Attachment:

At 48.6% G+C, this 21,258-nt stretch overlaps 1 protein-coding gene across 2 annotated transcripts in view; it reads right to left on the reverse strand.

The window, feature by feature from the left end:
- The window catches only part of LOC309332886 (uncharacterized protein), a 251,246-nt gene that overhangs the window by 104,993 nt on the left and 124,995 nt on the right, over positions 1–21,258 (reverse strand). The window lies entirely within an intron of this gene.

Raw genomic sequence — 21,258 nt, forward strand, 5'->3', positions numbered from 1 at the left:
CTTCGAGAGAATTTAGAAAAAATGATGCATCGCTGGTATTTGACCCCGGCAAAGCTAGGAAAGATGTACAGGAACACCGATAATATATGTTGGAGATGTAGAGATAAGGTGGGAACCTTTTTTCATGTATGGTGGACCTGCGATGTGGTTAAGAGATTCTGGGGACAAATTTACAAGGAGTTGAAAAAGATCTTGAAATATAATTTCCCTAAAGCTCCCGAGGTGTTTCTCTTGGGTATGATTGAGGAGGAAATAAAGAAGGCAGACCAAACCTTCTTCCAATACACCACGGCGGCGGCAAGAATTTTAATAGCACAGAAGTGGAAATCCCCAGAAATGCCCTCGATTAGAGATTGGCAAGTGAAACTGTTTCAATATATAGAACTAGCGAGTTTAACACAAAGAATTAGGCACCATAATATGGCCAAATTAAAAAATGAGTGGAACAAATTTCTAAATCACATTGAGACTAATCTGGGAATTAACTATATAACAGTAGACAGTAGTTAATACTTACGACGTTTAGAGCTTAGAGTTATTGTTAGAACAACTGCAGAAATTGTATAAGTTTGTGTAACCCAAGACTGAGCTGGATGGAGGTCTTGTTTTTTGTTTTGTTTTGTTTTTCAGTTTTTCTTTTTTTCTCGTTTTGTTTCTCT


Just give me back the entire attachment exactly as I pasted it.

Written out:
At 48.6% G+C, this 21,258-nt stretch overlaps 1 protein-coding gene across 2 annotated transcripts in view; it reads right to left on the reverse strand.

The window, feature by feature from the left end:
- The window catches only part of LOC309332886 (uncharacterized protein), a 251,246-nt gene that overhangs the window by 104,993 nt on the left and 124,995 nt on the right, over positions 1–21,258 (reverse strand). The window lies entirely within an intron of this gene.

Raw genomic sequence — 21,258 nt, forward strand, 5'->3', positions numbered from 1 at the left:
CTTCGAGAGAATTTAGAAAAAATGATGCATCGCTGGTATTTGACCCCGGCAAAGCTAGGAAAGATGTACAGGAACACCGATAATATATGTTGGAGATGTAGAGATAAGGTGGGAACCTTTTTTCATGTATGGTGGACCTGCGATGTGGTTAAGAGATTCTGGGGACAAATTTACAAGGAGTTGAAAAAGATCTTGAAATATAATTTCCCTAAAGCTCCCGAGGTGTTTCTCTTGGGTATGATTGAGGAGGAAATAAAGAAGGCAGACCAAACCTTCTTCCAATACACCACGGCGGCGGCAAGAATTTTAATAGCACAGAAGTGGAAATCCCCAGAAATGCCCTCGATTAGAGATTGGCAAGTGAAACTGTTTCAATATATAGAACTAGCGAGTTTAACACAAAGAATTAGGCACCATAATATGGCCAAATTAAAAAATGAGTGGAACAAATTTCTAAATCACATTGAGACTAATCTGGGAATTAACTATATAACAGTAGACAGTAGTTAATACTTACGACGTTTAGAGCTTAGAGTTATTGTTAGAACAACTGCAGAAATTGTATAAGTTTGTGTAACCCAAGACTGAGCTGGATGGAGGTCTTGTTTTTTGTTTTGTTTTGTTTTTCAGTTTTTCTTTTTTTCTCGTTTTGTTTCTCT